Houghton Mifflin Harcourt will publish new hardcover editions of two classic dystopian novels next month—George Orwell's 1984 on April 4 and Margaret Atwood's The Handmaid's Tale on April 25. The move is an attempt to capitalize on the cultural zeitgeist and, in the case of 1984, a sudden surge in sales.
Just two months ago, 1984—a novel set in a world ruled by an authoritarian government that monitors how its population acts, speaks, and even thinks—shot to the top of bestseller lists. The backlist novel's ascension coincided with President Donald J. Trump's inauguration and the use of the term "alternative facts" by Trump campaign manager, Kellyanne Conway, to support a false claim made by White House Press Secretary Sean Spicer.
In an interview on CNN's talk show Reliable Sources, Washington Post reporter Karen Tumulty referred to the term as "a George Orwell phrase," seemingly in reference to the novel's terms "newspeak" and "doublethink." The term "doublethink," as the Guardian noted in its analysis of the incident, "was used to signal a fictional language that aims at eliminating personal thought."
Atwood's novel also saw a sales bump earlier this year around the same time as Orwell's, although that increase could be due to the upcoming Hulu television adaptation of the book, starring Mad Men's Elizabeth Moss. (A stage adaptation of 1984 is hitting Broadway in June.) The book is set in a world in which a small group of men—all white, all straight—hold societal power. The ruling class subjects all people of color to internment or deportation; tortures or execute gay people and those who do not abide by the state religion; and bars women from owning property or learning how to read.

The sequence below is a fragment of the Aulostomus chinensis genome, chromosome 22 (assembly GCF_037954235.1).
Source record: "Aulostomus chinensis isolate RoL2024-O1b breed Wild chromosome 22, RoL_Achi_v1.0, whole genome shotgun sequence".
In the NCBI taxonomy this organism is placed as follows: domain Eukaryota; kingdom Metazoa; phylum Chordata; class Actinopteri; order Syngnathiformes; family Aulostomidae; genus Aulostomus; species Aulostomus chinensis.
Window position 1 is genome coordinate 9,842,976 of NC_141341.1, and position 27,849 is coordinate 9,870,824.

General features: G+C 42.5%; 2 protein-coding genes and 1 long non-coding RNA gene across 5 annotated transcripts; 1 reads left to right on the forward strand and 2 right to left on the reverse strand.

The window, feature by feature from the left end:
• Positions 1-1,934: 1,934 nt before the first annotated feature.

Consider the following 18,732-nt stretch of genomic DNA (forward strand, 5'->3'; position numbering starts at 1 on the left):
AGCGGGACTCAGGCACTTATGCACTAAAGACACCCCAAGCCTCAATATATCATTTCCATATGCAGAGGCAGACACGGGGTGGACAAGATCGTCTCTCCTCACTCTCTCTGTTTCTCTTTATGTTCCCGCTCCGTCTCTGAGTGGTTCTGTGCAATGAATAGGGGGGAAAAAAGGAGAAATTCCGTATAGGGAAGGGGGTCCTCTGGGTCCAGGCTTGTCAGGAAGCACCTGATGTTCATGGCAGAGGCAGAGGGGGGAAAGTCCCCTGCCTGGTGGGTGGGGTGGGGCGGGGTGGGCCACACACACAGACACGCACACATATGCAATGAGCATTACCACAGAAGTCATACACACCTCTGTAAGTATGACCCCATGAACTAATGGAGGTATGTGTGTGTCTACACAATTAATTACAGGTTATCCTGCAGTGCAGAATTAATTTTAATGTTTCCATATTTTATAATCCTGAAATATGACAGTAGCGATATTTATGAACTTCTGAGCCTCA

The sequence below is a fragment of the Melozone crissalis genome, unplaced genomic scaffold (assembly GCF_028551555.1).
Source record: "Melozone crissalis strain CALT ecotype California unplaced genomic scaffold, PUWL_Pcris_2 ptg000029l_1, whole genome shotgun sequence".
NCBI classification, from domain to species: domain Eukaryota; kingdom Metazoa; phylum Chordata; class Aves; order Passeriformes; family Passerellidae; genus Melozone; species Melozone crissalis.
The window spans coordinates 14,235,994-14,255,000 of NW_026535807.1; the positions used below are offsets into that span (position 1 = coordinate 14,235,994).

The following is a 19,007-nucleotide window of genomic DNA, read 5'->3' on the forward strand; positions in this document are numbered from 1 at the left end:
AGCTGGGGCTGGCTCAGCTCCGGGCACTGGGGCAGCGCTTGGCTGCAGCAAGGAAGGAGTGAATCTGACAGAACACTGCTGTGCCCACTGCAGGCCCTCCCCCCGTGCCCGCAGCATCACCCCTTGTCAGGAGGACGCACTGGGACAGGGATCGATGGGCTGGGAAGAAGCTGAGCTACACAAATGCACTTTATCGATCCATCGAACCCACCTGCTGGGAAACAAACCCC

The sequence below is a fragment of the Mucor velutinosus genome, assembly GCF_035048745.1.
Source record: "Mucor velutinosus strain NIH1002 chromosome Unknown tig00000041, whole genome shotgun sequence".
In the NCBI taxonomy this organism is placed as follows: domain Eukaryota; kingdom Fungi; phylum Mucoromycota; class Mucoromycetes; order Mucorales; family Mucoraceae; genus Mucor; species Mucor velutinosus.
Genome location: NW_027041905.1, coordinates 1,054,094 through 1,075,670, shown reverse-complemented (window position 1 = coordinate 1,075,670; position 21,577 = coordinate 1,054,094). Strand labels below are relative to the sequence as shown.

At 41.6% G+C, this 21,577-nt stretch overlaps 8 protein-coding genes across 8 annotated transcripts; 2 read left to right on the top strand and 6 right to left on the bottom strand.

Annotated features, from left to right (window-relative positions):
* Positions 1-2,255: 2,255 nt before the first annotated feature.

Recently, Atwood's novel has been taken up as a symbol of women's rights. A number of signs at the Women's March in January quoted lines from the novel, and a group of women attended a session of the Texas Senate on March 20 dressed as characters from the book. (The women who crashed the Texas Senate session were protesting a proposed ban on second-term abortions.)
HMH, seizing on the way these two books are popping up in political protests, feels there is space in the market for new hardcover editions. With that in mind, the publisher has issues 25,000-copy first printings of both books. HMH licenses the paperback rights to both books, while retaining e-book and hardcover rights.
Ken Carpenter, v-p and associate publisher of HMH and head of the house's Mariner Books line, said the new editions speak to a sudden opening in the market. "I think for the most part we see an additional opportunity for sales of the hardcover."
The new edition of 1984 will be priced, aptly, at $19.84. A Handmaid's Tale, while lacking the snappy numerical riff of the Orwell title, will be priced similarly, at $22.00. An in-house designer provided the Orwell cover, while the Atwood cover was designed the Swedish illustrator, Patrik Svensson, who is best known in the U.S. for his New Yorker covers.
"Both of these books obviously resonate with readers, and what I think is amazing is that when that phrase, 'alternative facts,' was uttered, people thought of 1984 immediately," Carpenter said. "[Then, when] other things went on in this administration, people thought of The Handmaid's Tale."
He added: "[Both of these books] sell extremely well already, but to have them go up a whole level based on the climate—and to have them become a sort of cornerstone in the resistance—is just fantastic."